Today in my Physical Science class, I was teaching about measurement-- mass, volumes, etc. and the different ways to measure those things. We were talking about measuring the volume of irregularly-shaped objects, and the use of displacement of water to do this, and I talked about Archimedes.
Just to brush up on him-- he was born in Syracuse, Sicily, when that was part of the Greek empire. He was the genius who came up the Archimedes Screw for moving water and supposedly the Archimedes Death Ray-- thousands of polished shields focusing sun on a ship or other object that would set it aflame. What he's probably best-known for, though, is his solution to a king's problem. King Hieron had had a crown shaped like a laurel made. He suspected that a dishonest goldsmith had mixed the gold he had given him to make the crown with silver and pocketed the extra gold.
Archimedes knew the density of gold, and knew that if he could figure out the volume of the crown, and measure the weight, that he could figure out whether the crown was solid gold or not.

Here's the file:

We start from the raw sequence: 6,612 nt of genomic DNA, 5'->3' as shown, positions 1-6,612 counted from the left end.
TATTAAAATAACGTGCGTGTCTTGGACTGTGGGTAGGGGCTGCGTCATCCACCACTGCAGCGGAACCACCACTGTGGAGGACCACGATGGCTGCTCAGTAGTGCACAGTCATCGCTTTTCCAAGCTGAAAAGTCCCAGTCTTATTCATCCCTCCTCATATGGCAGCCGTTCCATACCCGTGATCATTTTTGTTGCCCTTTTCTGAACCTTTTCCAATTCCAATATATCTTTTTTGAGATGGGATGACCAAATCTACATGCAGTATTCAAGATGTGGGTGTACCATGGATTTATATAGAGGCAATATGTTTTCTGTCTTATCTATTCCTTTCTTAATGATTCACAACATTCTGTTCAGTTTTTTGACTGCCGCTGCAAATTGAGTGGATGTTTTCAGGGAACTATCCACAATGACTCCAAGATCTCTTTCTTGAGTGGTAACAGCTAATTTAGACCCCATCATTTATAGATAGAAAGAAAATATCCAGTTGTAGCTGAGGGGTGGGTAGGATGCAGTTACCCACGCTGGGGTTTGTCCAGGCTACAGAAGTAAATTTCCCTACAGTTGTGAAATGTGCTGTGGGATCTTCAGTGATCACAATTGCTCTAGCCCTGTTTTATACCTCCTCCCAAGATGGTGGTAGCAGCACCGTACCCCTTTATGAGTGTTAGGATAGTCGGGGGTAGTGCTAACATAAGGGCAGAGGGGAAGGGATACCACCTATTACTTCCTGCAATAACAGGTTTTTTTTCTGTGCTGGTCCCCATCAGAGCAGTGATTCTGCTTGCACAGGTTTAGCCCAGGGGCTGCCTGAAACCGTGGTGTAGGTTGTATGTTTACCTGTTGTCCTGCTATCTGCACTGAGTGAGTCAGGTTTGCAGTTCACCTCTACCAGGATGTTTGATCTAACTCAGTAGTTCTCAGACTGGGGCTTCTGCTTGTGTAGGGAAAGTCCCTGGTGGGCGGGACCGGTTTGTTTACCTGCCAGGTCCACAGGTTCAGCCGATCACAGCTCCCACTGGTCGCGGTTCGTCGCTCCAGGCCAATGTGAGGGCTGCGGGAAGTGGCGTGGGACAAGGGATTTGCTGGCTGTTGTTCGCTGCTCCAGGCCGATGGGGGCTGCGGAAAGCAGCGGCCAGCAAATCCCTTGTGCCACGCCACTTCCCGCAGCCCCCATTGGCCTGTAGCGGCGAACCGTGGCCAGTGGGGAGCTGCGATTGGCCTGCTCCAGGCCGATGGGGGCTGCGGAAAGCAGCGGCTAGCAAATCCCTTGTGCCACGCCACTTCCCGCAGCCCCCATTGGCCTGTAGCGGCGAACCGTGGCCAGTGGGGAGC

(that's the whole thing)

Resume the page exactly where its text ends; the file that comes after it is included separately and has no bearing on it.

He was stumped, until he got into a bathtub and noticed that the water rose when he got in. It hit him that he could figure out the volume of the crown by measuring the volume of water displaced. He jumped out of the bath and ran through the streets naked, shouting "Eureka."
This method is used today to list the weight of ships, which are listed in tons displacement.
My question, though, as I lectured today was this: so was the goldsmith honest or not? Did Archimedes tests reveal that it was solid gold or mixed? Anyone know?